if [ $rc = 0 ]; then
             install -m 0444 -o nobody -g wheel $FCODES /var/db/locate.database
         fi
         rm $FCODES
         exit $rc
     fi
    

    so that it is indexed under user root (this applies to OS X 10.8 (Mountain Lion), on other OS X versions locate may index files differently).

  2. sudo grep -R --exclude-dir '/Volumes/<OS volume>' --exclude-dir '/Volumes/MobileBackups' --exclude-dir '/.Spotlight*' --exclude-dir '/.MobileBackups' --exclude-dir '/.DocumentRevisions*' --include '*.txt' WORD / 2>/dev/null

    Substitute WORD with the word you want to search for and <OS volume> with the name of your OS volume. The grep options used are:

    • -R: does a recursive search in the specified path, that is, in /. If you search your TimeCapsule backup, replace / with something like /Volumes/TimeCapsule.

    • --exclude-dir: excludes the specified folders. As you see, I exclude Spotlight, the Versions folder and local TimeMachine folders. If you want to search your local drive only while your TimeCapsule is mounted, add --exclude-dir /Volumes/TimeCapsule.

    • --include '*.txt': tells grep to search files which match *.txt.

    Additionally:

    • 2>/dev/null: sends errors to /dev/null so that you don't see them.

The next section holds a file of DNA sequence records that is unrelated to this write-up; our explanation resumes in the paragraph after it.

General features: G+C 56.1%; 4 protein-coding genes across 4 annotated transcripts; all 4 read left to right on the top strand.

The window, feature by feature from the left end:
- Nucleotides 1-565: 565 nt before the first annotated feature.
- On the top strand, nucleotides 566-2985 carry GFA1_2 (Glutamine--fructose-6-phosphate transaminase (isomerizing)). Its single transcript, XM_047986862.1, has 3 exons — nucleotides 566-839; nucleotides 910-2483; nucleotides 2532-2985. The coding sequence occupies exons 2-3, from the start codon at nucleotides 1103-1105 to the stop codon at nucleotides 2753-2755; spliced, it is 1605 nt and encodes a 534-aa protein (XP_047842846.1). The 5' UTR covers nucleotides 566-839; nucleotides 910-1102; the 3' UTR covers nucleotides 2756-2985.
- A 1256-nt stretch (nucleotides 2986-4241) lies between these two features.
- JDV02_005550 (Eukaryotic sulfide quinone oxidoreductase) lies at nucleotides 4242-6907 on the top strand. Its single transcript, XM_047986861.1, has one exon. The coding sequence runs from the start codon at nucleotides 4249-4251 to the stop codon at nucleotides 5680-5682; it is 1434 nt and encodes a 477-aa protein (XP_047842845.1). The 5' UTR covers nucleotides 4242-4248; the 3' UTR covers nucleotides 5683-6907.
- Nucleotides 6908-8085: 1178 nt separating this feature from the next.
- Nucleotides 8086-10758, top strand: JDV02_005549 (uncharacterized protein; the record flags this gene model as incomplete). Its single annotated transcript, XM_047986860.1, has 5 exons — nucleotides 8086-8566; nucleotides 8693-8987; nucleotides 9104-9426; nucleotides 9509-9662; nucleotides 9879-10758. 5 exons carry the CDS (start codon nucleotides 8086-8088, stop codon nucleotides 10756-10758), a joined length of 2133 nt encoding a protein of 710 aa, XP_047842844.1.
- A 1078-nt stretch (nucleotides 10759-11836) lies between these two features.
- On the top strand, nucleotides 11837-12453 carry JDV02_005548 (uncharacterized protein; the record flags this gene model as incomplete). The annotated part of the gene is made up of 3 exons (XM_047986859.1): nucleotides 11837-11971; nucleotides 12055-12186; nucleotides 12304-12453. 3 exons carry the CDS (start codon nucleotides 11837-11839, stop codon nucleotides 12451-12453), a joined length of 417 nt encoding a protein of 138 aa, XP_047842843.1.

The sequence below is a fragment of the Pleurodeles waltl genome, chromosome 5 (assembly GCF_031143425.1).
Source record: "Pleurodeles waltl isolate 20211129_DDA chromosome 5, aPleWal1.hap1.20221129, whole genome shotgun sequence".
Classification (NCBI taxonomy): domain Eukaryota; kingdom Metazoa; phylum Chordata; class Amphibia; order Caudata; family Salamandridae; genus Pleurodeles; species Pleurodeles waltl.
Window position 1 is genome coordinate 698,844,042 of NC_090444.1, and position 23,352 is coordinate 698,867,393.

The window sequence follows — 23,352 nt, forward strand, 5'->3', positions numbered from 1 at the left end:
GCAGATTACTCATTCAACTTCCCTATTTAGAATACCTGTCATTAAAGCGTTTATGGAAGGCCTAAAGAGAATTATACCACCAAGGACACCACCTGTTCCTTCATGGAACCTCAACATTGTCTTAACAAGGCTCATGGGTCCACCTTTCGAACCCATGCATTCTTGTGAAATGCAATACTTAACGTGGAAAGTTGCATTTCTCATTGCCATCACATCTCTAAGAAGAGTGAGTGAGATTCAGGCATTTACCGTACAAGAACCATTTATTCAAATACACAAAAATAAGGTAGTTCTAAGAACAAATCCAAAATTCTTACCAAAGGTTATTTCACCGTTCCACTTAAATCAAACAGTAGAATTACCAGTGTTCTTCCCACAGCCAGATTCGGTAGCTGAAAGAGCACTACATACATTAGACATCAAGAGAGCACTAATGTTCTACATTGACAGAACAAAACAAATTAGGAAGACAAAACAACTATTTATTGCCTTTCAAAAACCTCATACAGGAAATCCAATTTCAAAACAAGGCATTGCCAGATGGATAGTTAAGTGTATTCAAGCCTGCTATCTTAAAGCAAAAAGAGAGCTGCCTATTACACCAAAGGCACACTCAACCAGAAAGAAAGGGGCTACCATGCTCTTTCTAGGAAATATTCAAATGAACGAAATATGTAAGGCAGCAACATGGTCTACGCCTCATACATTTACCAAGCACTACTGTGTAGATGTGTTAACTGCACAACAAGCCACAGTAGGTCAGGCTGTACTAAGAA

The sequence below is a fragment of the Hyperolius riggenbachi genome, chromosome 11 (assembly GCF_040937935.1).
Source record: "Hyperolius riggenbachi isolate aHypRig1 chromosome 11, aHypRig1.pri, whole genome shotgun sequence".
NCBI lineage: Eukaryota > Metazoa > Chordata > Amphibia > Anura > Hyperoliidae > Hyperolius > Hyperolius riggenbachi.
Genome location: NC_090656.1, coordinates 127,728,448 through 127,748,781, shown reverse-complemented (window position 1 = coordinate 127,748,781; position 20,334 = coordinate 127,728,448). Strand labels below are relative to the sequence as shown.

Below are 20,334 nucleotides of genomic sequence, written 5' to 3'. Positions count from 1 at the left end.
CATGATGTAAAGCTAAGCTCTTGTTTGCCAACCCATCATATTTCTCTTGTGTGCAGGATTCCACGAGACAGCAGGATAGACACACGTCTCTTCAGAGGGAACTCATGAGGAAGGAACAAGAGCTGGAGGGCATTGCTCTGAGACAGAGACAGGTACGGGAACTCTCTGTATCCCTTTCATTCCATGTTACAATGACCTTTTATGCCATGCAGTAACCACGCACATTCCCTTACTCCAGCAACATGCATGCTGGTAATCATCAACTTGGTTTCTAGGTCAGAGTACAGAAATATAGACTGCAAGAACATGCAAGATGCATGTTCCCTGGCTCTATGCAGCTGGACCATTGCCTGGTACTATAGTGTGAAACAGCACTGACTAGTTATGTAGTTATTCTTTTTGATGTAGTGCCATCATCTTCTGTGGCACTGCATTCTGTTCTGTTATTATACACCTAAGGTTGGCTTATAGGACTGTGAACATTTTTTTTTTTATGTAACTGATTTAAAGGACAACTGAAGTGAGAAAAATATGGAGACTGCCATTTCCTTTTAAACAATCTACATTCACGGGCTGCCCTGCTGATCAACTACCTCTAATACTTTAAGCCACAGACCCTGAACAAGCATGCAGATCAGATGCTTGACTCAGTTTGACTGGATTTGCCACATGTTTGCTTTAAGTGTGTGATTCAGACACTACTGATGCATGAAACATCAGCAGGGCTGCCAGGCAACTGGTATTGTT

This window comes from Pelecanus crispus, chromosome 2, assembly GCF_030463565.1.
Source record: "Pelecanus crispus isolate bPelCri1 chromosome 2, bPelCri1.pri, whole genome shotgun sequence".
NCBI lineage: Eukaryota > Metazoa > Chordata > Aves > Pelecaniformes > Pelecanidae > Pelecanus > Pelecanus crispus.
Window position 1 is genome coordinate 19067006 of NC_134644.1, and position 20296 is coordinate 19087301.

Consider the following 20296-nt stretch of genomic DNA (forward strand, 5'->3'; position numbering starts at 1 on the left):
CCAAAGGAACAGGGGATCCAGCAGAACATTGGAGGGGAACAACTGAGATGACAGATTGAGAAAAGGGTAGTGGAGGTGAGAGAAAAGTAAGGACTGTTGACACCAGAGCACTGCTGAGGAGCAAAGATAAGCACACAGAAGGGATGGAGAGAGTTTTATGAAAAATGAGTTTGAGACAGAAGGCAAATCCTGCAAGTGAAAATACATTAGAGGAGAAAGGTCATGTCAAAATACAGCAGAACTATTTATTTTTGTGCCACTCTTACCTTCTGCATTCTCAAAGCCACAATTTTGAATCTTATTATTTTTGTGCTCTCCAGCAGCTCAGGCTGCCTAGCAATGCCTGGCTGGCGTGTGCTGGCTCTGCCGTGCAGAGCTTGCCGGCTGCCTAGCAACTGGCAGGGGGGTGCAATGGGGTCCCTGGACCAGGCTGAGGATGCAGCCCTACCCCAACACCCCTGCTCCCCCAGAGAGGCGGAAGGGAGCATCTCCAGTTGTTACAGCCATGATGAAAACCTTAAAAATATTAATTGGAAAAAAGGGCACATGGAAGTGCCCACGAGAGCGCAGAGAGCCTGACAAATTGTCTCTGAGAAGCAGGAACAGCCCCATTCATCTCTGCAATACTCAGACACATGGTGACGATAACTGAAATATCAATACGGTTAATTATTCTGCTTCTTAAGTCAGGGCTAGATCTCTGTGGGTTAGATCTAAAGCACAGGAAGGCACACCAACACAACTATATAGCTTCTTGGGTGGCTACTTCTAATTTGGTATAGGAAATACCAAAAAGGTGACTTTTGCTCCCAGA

3. sudo find / ! -path '/.Spotlight*' ! -path '/Volumes/<OS volume>/*' ! -path '/Volumes/MobileBackups/*' ! -path '/.MobileBackups/*' ! -path '/.DocumentRevisions*' -name *.txt -type f -exec grep -H WORD {} + 2>/dev/null

    Again, substitute WORD with the word you want to search for and <OS volume> with the name of your OS volume. As before, 2>/dev/null sends errors to /dev/null so that you don't see them, and if you search your TimeCapsule backup, replace / with something like /Volumes/TimeCapsule.

    The find options used are:

    • ! -path: exclude paths specified. If you want to search your local drive only while your TimeCapsule is mounted, add ! -path /Volumes/TimeCapsule/*.

    • -name *.txt: search files named *.txt. As you see, I exclude Spotlight, the Versions folder and local TimeMachine folders.